The two series that deal with GTA V are the one-off ‘On Exactitude In Science’ two screen installation where a shot-for-shot remake of Koyaanisqatsi made within the GTAV world is screen next to and in sync with the original, and the ongoing ‘Down and Out in Los-Santos’, a photography series where he utilises the in-game camera function to document homeless characters in the game environment. I visited him in his studio to talk about his work in general, but with a focus on these piece in particular in light of consideration of the theme ‘mess’.

His studio was a bit cluttered and with a lot of exhibition and projects in the pipeline, I wondered if captured in time-lapse would the space seem to pulsate with chaos as deadline approached, did one kind of form necessitate a sympathetic deform…

Seanán Kerr: “…like the way a tidy house is a sign of a wasted life, is this some kind of manifestation of your inner mind?”

Alan Butler: “No, because it’s totally temporal, it’s like this now because there was an intersection of ten different deadlines in the last few months which resulted in disarray, after the deadlines it gets tidies up. I don’t really get back to work until it is tidied up. There’s other factors where knowing that I’m going to have to move out of here, I’m not dedicating a huge amount of time to manicuring the whole place, I’d sooner dedicate time to throwing stuff out. But I don’t think there’s any over-arching pattern to it, like this particular mess is because of a number of things, sometimes when I’m making work I’m tidying as I’m going along, when installing if everything is going well I do a tidy up every day, but that’s just me then, everyone is different I’ve friends who’d never have a clean studio, it’s a mess, because they’re pigs.” And he laughs. He shows me his computer desktop.

AB: “You’ll notice, there’s no fucking files on it.”

Which is true the desktop is entirely bare, though it takes me a moment to realise it, a desktop without any files on being indistinguishable from an image, we move on to discuss his works made within the GTA world…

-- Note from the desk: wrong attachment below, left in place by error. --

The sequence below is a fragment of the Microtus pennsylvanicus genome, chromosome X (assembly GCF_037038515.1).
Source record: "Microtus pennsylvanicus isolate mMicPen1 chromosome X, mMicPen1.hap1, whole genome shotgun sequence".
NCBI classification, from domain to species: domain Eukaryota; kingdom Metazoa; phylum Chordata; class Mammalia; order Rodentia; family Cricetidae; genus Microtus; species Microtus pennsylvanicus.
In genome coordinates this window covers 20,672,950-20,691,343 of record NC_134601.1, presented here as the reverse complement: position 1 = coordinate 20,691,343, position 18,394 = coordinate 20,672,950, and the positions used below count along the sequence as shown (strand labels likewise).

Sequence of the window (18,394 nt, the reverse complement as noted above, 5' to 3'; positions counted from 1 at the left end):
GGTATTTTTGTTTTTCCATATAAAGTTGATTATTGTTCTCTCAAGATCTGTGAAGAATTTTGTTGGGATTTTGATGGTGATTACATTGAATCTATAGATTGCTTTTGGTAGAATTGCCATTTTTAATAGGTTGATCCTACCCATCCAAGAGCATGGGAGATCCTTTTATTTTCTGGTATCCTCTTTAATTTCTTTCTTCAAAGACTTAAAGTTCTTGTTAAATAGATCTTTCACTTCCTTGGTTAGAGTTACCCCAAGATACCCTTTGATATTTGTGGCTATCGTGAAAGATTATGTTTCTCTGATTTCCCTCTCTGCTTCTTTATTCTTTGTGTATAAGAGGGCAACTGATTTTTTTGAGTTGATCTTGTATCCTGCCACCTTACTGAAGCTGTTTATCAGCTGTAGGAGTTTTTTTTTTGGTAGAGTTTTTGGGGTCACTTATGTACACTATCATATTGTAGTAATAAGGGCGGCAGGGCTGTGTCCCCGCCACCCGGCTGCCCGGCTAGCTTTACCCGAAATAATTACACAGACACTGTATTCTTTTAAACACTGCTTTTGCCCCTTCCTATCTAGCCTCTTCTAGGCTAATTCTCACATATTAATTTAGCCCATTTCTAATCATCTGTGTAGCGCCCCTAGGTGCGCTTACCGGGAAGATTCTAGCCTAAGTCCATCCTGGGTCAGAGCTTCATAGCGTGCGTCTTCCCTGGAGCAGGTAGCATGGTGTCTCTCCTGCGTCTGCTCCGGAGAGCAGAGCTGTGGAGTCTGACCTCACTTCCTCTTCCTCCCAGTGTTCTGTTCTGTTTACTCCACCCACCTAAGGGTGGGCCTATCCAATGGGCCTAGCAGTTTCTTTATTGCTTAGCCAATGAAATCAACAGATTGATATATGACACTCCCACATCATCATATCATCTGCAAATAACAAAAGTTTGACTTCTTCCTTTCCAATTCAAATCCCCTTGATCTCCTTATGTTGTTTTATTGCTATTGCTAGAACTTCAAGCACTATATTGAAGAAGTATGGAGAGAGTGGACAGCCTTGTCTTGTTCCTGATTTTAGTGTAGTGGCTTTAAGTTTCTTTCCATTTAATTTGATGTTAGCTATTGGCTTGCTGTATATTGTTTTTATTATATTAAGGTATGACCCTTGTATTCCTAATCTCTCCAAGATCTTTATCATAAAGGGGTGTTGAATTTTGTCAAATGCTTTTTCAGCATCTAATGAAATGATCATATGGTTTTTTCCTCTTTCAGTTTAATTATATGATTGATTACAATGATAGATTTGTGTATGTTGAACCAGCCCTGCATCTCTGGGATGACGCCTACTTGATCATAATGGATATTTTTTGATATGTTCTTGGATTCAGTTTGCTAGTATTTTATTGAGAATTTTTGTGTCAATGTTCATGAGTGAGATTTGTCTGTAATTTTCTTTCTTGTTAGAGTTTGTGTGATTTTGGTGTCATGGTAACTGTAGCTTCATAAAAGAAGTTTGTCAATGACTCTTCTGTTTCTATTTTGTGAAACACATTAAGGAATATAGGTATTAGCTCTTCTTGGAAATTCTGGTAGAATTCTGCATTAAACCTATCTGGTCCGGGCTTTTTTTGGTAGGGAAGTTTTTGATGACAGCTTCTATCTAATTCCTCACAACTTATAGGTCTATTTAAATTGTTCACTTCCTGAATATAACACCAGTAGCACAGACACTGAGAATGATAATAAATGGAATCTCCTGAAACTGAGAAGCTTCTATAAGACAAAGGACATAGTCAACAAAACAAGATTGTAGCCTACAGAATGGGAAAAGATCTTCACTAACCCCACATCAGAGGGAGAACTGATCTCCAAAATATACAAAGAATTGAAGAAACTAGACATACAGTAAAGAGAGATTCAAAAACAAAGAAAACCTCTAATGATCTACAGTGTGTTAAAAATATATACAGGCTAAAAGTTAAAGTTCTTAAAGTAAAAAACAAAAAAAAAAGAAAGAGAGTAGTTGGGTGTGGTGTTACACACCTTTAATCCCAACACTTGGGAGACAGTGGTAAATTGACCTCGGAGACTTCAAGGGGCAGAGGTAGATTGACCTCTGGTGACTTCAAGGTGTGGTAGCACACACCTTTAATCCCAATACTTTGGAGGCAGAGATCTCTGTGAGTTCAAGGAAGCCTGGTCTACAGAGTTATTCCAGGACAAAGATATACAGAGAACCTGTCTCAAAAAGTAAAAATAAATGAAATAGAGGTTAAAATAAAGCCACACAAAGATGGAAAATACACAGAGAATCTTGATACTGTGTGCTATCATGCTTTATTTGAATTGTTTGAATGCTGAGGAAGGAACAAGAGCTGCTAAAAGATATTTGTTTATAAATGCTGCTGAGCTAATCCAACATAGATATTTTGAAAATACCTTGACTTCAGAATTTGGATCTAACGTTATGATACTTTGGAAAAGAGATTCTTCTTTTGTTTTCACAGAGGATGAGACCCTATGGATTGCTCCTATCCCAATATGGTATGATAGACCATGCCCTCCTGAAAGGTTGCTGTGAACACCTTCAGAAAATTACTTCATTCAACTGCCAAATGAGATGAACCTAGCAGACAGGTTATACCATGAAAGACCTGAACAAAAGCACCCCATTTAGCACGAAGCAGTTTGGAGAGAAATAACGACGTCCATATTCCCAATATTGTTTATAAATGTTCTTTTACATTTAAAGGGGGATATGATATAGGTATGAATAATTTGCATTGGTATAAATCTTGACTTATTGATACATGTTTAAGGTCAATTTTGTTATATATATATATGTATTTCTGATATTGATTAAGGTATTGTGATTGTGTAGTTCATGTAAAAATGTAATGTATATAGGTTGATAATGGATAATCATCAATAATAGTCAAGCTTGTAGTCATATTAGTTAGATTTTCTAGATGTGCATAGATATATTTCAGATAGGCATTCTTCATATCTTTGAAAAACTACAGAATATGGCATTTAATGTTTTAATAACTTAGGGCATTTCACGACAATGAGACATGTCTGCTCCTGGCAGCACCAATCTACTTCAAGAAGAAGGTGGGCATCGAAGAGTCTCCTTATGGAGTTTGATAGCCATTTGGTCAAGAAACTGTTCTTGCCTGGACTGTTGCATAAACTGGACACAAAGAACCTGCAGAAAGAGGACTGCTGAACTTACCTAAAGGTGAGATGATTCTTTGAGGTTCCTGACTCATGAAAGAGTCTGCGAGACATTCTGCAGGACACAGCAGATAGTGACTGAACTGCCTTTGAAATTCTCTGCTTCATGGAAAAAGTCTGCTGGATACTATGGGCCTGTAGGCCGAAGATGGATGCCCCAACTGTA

AB: “What those series were really about were structural issues to do with language. Some people get that out of it, there’s a segment of the audience who enjoys deconstructing it to look at the episteme and the paradigms within the language of simulation, there’s still a few echoes of Foucault and Baudrillard lingering around in how people are reading them, but what’s interesting for me if we talking about mess in virtual terms: the mess is simulated to add realism, because reality isn’t clean and neat and laid out the way architects and city planners want it. Once people start living in things, the shine comes off, the corners get smoothed over, but what’s interesting about the inclusion of poverty in a simulation of our reality is in the video game they don’t take part in the narrative either. It highlights the actual tragedy of reality, in order for the simulation to be realistic, we have to include this shit. So therefore we should look at simulations to look at what reality is like, and how things exist in reality, it’s only when things are simulated we begin to see what things are important, with things like the mess, or class issues, or any of that, like the mess simulated, we should look and see what kind of agency do these people have.”

SK: “So this is like the head in the fridge trope, which comes from a green lantern comic, where the hero finds his girlfriend’s head in the fridge and that her character and her character’s death exists purely to give the main male character a motivation?” (Wikipedia, 2019)